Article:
A few months ago, I was admitted to a club I would have preferred not to join.  There is no secret handshake, and no initiation ritual.  Its membership is far bigger than you might imagine.  And once you are admitted, you remain a member for the rest of your life.

I keep bumping into fellow members everywhere I turn.  When I called a midwest cookie company to order a gift recently, the telephone salesperson told me that, "Part of my training is to imagine what I am going to say to my own mother when I present her with a box of cookies, but my mom died when I was 16, over twenty years ago." 

How does she deal with this situation year after year?  “For the first few years, a question like that would have made me cry out loud, but now I just see her in my mind’s eye and try to get through the training.”

Another friend lost her mom a few years ago, and even though she herself has been a mother for 21 years, she still thinks of her mom when the seasonal ads start to play.

The oddest thing about the five months since my mom died is that somehow the world has realigned itself and kept on going.  Dad moved in with my brother.  A memorial service was held.  Possessions were distributed.  A fund in her name was set up at the local library.

Mom never saw the big tsunami that hit South Asia last Christmas, and missed her granddaughter’s wonderful dance recital last February.  Every Sunday I have had things to tell her during our usual weekly conversations, but her phone number is no longer on my speed dial.

If I close my eyes, I can see my grandmother Ritsu’s burial in 1985 as if it were yesterday.  Her daughters and grandchildren gathered at the Cypress Hills cemetery plot in Queens where my grandpa Misao had been buried over twenty years before.  I can still feel the cool wind inside the hole that had been dug to house her cremated remains as I knelt down, hunched my shoulders, and lowered them in up to my left shoulder.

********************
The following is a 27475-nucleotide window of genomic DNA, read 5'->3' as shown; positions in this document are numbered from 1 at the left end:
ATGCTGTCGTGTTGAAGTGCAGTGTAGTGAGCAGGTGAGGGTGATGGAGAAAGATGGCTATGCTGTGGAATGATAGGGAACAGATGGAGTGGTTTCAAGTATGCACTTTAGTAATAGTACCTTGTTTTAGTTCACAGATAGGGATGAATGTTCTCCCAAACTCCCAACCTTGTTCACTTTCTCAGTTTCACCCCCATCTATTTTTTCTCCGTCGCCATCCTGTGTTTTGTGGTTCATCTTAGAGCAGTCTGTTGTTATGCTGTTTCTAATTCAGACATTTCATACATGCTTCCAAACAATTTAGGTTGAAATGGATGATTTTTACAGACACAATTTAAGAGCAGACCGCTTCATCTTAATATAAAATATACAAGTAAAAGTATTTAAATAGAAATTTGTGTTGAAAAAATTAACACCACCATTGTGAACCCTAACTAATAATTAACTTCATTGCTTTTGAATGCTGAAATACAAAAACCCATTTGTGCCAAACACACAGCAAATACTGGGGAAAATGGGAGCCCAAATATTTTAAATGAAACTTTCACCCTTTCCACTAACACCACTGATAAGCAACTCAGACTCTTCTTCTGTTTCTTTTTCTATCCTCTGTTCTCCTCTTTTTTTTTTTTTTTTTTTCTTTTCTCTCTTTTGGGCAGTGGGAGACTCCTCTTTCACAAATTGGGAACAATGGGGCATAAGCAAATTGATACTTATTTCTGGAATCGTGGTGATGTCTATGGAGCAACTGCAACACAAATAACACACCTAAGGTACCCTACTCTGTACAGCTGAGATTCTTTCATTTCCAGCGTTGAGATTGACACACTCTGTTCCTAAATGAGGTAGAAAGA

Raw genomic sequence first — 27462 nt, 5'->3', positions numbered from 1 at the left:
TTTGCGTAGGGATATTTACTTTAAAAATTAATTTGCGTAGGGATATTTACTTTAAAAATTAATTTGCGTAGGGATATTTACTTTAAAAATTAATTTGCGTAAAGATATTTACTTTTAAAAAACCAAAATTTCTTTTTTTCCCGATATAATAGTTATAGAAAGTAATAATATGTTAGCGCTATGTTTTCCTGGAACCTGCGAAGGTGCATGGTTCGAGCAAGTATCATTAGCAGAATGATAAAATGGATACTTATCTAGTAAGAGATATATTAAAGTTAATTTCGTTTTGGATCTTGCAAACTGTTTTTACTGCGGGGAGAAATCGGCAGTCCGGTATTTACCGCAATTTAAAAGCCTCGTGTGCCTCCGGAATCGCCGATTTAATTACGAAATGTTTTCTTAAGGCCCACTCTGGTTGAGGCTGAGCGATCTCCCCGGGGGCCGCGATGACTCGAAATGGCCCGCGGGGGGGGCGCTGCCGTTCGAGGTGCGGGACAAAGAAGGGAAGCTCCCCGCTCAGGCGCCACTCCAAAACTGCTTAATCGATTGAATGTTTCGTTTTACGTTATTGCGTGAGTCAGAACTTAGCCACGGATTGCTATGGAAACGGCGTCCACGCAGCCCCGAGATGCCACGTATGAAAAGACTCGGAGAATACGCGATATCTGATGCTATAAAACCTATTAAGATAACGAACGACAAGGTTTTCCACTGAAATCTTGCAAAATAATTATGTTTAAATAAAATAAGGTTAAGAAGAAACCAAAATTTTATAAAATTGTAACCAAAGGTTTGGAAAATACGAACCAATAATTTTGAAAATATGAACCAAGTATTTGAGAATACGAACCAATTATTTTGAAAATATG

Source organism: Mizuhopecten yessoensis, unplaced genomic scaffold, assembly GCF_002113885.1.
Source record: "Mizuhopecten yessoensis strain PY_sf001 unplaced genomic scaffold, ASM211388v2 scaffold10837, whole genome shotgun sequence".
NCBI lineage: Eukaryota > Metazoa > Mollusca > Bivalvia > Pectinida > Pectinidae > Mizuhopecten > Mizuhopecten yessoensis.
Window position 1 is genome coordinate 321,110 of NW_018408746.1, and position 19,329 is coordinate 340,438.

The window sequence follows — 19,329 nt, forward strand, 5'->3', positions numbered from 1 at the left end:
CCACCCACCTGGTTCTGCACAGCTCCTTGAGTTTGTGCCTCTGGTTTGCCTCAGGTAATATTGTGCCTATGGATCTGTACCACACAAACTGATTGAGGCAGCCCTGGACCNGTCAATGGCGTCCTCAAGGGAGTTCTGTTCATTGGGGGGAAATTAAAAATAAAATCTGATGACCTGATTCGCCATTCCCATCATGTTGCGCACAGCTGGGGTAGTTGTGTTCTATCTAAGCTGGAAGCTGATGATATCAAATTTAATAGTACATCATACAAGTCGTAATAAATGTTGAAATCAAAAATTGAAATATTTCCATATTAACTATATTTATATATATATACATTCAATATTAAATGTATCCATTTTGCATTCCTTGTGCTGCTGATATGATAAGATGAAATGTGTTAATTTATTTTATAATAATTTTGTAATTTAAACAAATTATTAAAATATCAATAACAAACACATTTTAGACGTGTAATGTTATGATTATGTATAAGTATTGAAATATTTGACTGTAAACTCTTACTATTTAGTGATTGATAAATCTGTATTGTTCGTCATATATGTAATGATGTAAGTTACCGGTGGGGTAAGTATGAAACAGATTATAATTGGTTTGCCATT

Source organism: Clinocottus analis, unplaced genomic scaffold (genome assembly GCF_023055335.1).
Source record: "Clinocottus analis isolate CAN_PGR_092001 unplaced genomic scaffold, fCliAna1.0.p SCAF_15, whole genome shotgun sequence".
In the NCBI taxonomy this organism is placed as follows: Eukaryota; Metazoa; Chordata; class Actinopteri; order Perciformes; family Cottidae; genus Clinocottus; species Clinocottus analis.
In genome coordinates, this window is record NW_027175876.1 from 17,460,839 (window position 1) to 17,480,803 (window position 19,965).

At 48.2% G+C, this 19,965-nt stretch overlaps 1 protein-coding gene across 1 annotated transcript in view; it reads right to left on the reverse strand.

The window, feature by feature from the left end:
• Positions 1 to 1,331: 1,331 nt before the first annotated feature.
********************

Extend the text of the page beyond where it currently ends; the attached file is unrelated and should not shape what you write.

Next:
The difference between that passing and my mom’s was that Grandma Ritsu, from my vantage point, had started out life as an older person. While I had many good times with her and mourned her when she was gone, her death was understandable and, in a way, to be expected.  Besides, I had Mom there to give me cues as to how to behave and how to process the transition. 

This time, Dad was there to lead the mourners, yet my siblings and I had to worry about his emotional and physical endurance as much as we had to care for our own.  Dad was part of a Mom-Dad diad that had existed since the day I was born, so to see him alone was a raw reminder that someone was missing.

When Mom passed away last November 28th at age 79, she was still in good health and still had big plans.  She and Dad had sold their home in suburban New Jersey and were ready to buy a home near my brother in San Diego.  She had just finished making turkey bone soup after a big family Thanksgiving dinner, and collapsed suddenly the following morning. 

Dad and my brother Paul called an hour later with the news.  I can’t remember the details, but I know that we had the awkward conversation that no one is every fully prepared for.  My wife heard my reaction from the next room, and came to my side immediately.  When I hung up the phone, she held me, in silence, through those first volcanic moments.

Five months after Mom’s death, winter has come and gone.  This season’s crop of fragile pink cherry blossoms fluttered through two weeks of unseasonably warm breezes, then drifted down into shifting piles of pink and white along the streets and byways of the Tidal Basin.

Friends told me to prepare for the three hardest days during the year after a mother dies:  her birthday, any holiday where we regularly convened as a family, and Mother’s Day.

Well, Mother’s Day has finally arrived, and the sign near the greeting card rack in the drugstore just reminded me again not forget Mother on her special day.

As if I could.  

NOTE:  Here is an earlier piece I wrote that tells more about my mom's life, if you are interested: